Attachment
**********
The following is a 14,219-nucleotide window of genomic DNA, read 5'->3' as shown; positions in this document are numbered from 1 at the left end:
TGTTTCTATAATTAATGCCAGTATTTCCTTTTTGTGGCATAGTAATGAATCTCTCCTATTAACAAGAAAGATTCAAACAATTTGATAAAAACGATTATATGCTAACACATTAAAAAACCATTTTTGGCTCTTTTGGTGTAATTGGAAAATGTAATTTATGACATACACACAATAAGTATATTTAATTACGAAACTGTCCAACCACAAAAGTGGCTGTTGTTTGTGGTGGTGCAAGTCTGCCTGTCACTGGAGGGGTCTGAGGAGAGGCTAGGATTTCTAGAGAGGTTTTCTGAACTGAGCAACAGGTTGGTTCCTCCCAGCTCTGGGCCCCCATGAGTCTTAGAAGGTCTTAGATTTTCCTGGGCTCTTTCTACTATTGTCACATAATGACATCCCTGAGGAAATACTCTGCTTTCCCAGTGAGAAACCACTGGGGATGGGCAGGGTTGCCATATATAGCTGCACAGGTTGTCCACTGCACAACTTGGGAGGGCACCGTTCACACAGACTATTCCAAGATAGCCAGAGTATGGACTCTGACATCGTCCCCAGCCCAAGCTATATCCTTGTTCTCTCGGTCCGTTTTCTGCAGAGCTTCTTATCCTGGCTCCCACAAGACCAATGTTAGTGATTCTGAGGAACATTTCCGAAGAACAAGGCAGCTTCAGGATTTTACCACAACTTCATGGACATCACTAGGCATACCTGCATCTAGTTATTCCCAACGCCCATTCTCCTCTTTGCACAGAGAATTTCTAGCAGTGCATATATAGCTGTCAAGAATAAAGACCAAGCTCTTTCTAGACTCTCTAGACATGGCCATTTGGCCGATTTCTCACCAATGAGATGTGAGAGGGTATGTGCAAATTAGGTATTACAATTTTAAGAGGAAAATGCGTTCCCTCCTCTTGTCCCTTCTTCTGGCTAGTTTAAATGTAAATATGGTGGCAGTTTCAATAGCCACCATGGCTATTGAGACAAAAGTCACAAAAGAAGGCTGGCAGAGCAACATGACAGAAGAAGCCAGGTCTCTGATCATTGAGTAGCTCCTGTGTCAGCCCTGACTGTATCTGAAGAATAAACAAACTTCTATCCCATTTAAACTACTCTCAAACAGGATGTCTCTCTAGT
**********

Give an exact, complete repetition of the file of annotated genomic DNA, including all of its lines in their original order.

The following is a 14,219-nucleotide window of genomic DNA, read 5'->3' as shown; positions in this document are numbered from 1 at the left end:
TGTTTCTATAATTAATGCCAGTATTTCCTTTTTGTGGCATAGTAATGAATCTCTCCTATTAACAAGAAAGATTCAAACAATTTGATAAAAACGATTATATGCTAACACATTAAAAAACCATTTTTGGCTCTTTTGGTGTAATTGGAAAATGTAATTTATGACATACACACAATAAGTATATTTAATTACGAAACTGTCCAACCACAAAAGTGGCTGTTGTTTGTGGTGGTGCAAGTCTGCCTGTCACTGGAGGGGTCTGAGGAGAGGCTAGGATTTCTAGAGAGGTTTTCTGAACTGAGCAACAGGTTGGTTCCTCCCAGCTCTGGGCCCCCATGAGTCTTAGAAGGTCTTAGATTTTCCTGGGCTCTTTCTACTATTGTCACATAATGACATCCCTGAGGAAATACTCTGCTTTCCCAGTGAGAAACCACTGGGGATGGGCAGGGTTGCCATATATAGCTGCACAGGTTGTCCACTGCACAACTTGGGAGGGCACCGTTCACACAGACTATTCCAAGATAGCCAGAGTATGGACTCTGACATCGTCCCCAGCCCAAGCTATATCCTTGTTCTCTCGGTCCGTTTTCTGCAGAGCTTCTTATCCTGGCTCCCACAAGACCAATGTTAGTGATTCTGAGGAACATTTCCGAAGAACAAGGCAGCTTCAGGATTTTACCACAACTTCATGGACATCACTAGGCATACCTGCATCTAGTTATTCCCAACGCCCATTCTCCTCTTTGCACAGAGAATTTCTAGCAGTGCATATATAGCTGTCAAGAATAAAGACCAAGCTCTTTCTAGACTCTCTAGACATGGCCATTTGGCCGATTTCTCACCAATGAGATGTGAGAGGGTATGTGCAAATTAGGTATTACAATTTTAAGAGGAAAATGCGTTCCCTCCTCTTGTCCCTTCTTCTGGCTAGTTTAAATGTAAATATGGTGGCAGTTTCAATAGCCACCATGGCTATTGAGACAAAAGTCACAAAAGAAGGCTGGCAGAGCAACATGACAGAAGAAGCCAGGTCTCTGATCATTGAGTAGCTCCTGTGTCAGCCCTGACTGTATCTGAAGAATAAACAAACTTCTATCCCATTTAAACTACTCTCAAACAGGATGTCTCTCTAGT